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Title: Submission and imperium in the early medieval insular world
Author: Davidson, M. R.
Awarding Body: University of Edinburgh
Current Institution: University of Edinburgh
Date of Award: 2003
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This thesis is a study of princely submissions, and the imperia which developed consequently, in the early middle ages. Relations within Britain from the late ninth through to the late tenth century serve as the focus, although some comparisons with contemporary developments in Ireland and on the continent are made. Charters, chronicle and annalistic compositions, literary evidence and numismatics serve as the primary source material. The study establishes that there are a wide variety of incidents that can be described as ‘submissions’, and there was no catch-all mechanism by which they were enforced. Furthermore, it is argued that many of the most famous ‘submissions’ were more innocuous events. Submissions did, however, lead to the creation of multi-ethnic imperia in a period which is traditionally seen as a cradle of ‘national’ origins. While the foundations of the later medieval kingdoms in Britain were laid in this period, this came as a result of dynastic consolidation within these imperia, and competition without.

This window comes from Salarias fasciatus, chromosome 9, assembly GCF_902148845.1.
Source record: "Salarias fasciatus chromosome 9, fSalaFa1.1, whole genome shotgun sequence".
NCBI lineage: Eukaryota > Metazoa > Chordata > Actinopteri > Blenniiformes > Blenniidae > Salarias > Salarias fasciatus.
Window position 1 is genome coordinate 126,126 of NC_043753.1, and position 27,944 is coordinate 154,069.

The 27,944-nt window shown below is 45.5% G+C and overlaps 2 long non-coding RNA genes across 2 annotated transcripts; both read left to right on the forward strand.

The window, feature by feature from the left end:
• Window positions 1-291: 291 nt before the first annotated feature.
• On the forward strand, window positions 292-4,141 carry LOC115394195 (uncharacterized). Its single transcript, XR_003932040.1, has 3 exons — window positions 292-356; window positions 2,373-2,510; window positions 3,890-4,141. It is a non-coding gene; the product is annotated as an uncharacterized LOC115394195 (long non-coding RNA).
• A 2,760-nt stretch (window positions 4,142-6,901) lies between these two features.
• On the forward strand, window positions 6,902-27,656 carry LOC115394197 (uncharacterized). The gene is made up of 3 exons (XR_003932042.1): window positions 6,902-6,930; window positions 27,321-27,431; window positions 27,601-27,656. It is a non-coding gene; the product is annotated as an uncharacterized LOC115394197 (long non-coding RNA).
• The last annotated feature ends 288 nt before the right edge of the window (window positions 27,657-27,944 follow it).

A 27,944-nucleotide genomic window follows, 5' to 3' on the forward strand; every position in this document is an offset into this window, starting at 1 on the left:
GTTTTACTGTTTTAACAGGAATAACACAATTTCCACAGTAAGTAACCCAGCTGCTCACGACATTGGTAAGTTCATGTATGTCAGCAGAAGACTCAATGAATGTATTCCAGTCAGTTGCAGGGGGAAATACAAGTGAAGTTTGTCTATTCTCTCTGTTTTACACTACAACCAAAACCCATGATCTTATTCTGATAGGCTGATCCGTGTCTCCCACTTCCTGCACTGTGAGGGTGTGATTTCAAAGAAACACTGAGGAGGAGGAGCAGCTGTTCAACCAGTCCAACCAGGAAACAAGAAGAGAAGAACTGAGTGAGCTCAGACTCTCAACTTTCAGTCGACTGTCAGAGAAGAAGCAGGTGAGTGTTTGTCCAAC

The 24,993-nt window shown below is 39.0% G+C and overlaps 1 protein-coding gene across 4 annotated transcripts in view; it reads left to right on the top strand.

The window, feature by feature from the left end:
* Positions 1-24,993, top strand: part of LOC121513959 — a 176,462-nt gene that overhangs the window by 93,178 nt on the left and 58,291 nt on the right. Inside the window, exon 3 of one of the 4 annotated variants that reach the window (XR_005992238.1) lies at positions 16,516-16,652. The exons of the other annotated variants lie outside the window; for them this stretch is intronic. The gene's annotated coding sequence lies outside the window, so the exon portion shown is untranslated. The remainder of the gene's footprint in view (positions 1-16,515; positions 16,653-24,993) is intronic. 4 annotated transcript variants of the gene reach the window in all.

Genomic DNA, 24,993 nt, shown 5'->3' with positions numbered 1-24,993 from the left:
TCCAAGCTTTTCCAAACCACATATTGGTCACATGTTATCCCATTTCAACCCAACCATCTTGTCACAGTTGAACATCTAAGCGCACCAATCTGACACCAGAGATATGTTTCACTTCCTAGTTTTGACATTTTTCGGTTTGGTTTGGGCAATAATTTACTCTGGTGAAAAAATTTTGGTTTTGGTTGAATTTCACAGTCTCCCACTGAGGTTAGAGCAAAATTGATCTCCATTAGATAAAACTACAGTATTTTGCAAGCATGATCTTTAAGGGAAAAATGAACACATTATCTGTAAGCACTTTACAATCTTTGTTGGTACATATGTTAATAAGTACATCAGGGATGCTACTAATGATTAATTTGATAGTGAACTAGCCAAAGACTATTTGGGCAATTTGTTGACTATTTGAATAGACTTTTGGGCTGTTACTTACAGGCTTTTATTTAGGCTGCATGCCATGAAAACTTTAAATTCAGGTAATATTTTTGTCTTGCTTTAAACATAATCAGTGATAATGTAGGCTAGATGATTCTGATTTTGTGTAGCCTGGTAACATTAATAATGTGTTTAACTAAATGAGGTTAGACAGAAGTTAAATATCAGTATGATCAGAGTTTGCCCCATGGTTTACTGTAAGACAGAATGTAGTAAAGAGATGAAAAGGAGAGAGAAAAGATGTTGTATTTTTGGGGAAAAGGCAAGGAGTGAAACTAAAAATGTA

Supervisor: Not available Sponsor: Not available
Qualification Name: Thesis (Ph.D.) Qualification Level: Doctoral
EThOS ID:  DOI: Not available